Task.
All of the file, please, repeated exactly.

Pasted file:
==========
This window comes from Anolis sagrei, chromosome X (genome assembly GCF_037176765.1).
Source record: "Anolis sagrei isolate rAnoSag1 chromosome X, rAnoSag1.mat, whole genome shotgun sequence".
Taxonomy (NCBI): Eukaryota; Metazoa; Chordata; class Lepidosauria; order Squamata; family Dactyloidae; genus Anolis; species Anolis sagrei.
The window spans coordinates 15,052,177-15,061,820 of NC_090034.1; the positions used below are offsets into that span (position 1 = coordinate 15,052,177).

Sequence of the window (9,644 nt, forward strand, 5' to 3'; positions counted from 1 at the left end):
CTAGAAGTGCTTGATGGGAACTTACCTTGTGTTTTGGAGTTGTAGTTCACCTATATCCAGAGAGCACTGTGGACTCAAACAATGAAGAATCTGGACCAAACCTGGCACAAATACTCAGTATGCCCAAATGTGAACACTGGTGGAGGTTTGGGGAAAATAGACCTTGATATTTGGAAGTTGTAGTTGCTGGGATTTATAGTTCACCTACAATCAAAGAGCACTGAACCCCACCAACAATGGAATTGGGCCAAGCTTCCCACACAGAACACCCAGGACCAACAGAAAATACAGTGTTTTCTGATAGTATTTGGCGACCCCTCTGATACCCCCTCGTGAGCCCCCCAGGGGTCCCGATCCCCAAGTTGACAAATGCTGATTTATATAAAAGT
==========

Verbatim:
This window comes from Anolis sagrei, chromosome X (genome assembly GCF_037176765.1).
Source record: "Anolis sagrei isolate rAnoSag1 chromosome X, rAnoSag1.mat, whole genome shotgun sequence".
Taxonomy (NCBI): Eukaryota; Metazoa; Chordata; class Lepidosauria; order Squamata; family Dactyloidae; genus Anolis; species Anolis sagrei.
The window spans coordinates 15,052,177-15,061,820 of NC_090034.1; the positions used below are offsets into that span (position 1 = coordinate 15,052,177).

Sequence of the window (9,644 nt, forward strand, 5' to 3'; positions counted from 1 at the left end):
CTAGAAGTGCTTGATGGGAACTTACCTTGTGTTTTGGAGTTGTAGTTCACCTATATCCAGAGAGCACTGTGGACTCAAACAATGAAGAATCTGGACCAAACCTGGCACAAATACTCAGTATGCCCAAATGTGAACACTGGTGGAGGTTTGGGGAAAATAGACCTTGATATTTGGAAGTTGTAGTTGCTGGGATTTATAGTTCACCTACAATCAAAGAGCACTGAACCCCACCAACAATGGAATTGGGCCAAGCTTCCCACACAGAACACCCAGGACCAACAGAAAATACAGTGTTTTCTGATAGTATTTGGCGACCCCTCTGATACCCCCTCGTGAGCCCCCCAGGGGTCCCGATCCCCAAGTTGACAAATGCTGATTTATATAAAAGT